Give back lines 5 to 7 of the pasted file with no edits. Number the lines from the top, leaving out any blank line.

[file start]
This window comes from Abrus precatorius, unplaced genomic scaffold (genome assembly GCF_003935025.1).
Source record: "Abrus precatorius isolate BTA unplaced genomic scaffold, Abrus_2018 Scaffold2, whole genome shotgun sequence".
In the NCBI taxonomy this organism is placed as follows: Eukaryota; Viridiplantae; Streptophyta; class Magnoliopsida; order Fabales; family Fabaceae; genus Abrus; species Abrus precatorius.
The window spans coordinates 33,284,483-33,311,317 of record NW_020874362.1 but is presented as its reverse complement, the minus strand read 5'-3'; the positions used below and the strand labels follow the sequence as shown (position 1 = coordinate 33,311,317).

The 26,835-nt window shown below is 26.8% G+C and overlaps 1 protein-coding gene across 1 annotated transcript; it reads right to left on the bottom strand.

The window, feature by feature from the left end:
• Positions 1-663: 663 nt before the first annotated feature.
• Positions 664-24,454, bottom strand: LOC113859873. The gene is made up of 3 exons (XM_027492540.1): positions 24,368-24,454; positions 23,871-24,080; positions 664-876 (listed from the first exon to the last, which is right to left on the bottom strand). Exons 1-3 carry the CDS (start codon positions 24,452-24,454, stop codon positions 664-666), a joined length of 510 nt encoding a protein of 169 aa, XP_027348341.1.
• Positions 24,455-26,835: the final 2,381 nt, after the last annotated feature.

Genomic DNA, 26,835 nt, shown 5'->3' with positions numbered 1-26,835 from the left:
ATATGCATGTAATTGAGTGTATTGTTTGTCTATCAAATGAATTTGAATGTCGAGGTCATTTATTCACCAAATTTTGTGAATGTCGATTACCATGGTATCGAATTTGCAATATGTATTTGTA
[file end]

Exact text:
The 26,835-nt window shown below is 26.8% G+C and overlaps 1 protein-coding gene across 1 annotated transcript; it reads right to left on the bottom strand.

The window, feature by feature from the left end:
• Positions 1-663: 663 nt before the first annotated feature.